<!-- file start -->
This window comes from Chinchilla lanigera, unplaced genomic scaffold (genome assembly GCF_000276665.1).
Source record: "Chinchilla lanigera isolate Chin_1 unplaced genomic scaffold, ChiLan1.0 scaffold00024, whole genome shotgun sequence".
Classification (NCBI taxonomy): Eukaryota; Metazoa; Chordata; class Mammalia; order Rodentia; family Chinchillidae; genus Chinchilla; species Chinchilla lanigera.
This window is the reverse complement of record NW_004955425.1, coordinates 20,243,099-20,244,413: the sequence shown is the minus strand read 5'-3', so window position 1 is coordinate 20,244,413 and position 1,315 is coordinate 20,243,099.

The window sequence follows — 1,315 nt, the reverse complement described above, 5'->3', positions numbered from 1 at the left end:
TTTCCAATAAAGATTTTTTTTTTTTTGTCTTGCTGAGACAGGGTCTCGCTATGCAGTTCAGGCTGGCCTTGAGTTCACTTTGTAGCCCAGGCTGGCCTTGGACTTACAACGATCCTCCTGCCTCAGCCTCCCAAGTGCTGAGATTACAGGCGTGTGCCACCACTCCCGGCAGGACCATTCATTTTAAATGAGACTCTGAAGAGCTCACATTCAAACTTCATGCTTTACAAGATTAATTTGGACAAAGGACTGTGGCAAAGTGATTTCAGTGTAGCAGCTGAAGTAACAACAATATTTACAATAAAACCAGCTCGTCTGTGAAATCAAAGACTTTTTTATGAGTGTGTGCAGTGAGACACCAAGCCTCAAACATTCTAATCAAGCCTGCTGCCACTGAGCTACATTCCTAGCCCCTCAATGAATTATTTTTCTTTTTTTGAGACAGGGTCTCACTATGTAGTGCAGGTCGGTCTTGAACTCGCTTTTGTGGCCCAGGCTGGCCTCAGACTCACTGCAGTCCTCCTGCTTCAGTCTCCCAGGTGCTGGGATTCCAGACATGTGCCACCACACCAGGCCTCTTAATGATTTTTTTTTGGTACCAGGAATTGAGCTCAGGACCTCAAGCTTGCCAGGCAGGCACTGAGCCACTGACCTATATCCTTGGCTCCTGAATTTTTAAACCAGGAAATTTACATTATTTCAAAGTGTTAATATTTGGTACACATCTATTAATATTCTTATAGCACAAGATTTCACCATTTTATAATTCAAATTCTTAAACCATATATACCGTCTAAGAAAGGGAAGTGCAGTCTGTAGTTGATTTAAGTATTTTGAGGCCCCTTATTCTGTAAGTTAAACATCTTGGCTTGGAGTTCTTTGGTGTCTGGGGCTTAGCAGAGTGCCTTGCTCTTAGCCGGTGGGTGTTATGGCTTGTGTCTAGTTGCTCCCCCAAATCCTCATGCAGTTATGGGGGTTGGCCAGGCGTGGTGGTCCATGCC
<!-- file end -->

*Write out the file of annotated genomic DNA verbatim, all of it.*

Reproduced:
This window comes from Chinchilla lanigera, unplaced genomic scaffold (genome assembly GCF_000276665.1).
Source record: "Chinchilla lanigera isolate Chin_1 unplaced genomic scaffold, ChiLan1.0 scaffold00024, whole genome shotgun sequence".
Classification (NCBI taxonomy): Eukaryota; Metazoa; Chordata; class Mammalia; order Rodentia; family Chinchillidae; genus Chinchilla; species Chinchilla lanigera.
This window is the reverse complement of record NW_004955425.1, coordinates 20,243,099-20,244,413: the sequence shown is the minus strand read 5'-3', so window position 1 is coordinate 20,244,413 and position 1,315 is coordinate 20,243,099.

The window sequence follows — 1,315 nt, the reverse complement described above, 5'->3', positions numbered from 1 at the left end:
TTTCCAATAAAGATTTTTTTTTTTTTGTCTTGCTGAGACAGGGTCTCGCTATGCAGTTCAGGCTGGCCTTGAGTTCACTTTGTAGCCCAGGCTGGCCTTGGACTTACAACGATCCTCCTGCCTCAGCCTCCCAAGTGCTGAGATTACAGGCGTGTGCCACCACTCCCGGCAGGACCATTCATTTTAAATGAGACTCTGAAGAGCTCACATTCAAACTTCATGCTTTACAAGATTAATTTGGACAAAGGACTGTGGCAAAGTGATTTCAGTGTAGCAGCTGAAGTAACAACAATATTTACAATAAAACCAGCTCGTCTGTGAAATCAAAGACTTTTTTATGAGTGTGTGCAGTGAGACACCAAGCCTCAAACATTCTAATCAAGCCTGCTGCCACTGAGCTACATTCCTAGCCCCTCAATGAATTATTTTTCTTTTTTTGAGACAGGGTCTCACTATGTAGTGCAGGTCGGTCTTGAACTCGCTTTTGTGGCCCAGGCTGGCCTCAGACTCACTGCAGTCCTCCTGCTTCAGTCTCCCAGGTGCTGGGATTCCAGACATGTGCCACCACACCAGGCCTCTTAATGATTTTTTTTTGGTACCAGGAATTGAGCTCAGGACCTCAAGCTTGCCAGGCAGGCACTGAGCCACTGACCTATATCCTTGGCTCCTGAATTTTTAAACCAGGAAATTTACATTATTTCAAAGTGTTAATATTTGGTACACATCTATTAATATTCTTATAGCACAAGATTTCACCATTTTATAATTCAAATTCTTAAACCATATATACCGTCTAAGAAAGGGAAGTGCAGTCTGTAGTTGATTTAAGTATTTTGAGGCCCCTTATTCTGTAAGTTAAACATCTTGGCTTGGAGTTCTTTGGTGTCTGGGGCTTAGCAGAGTGCCTTGCTCTTAGCCGGTGGGTGTTATGGCTTGTGTCTAGTTGCTCCCCCAAATCCTCATGCAGTTATGGGGGTTGGCCAGGCGTGGTGGTCCATGCC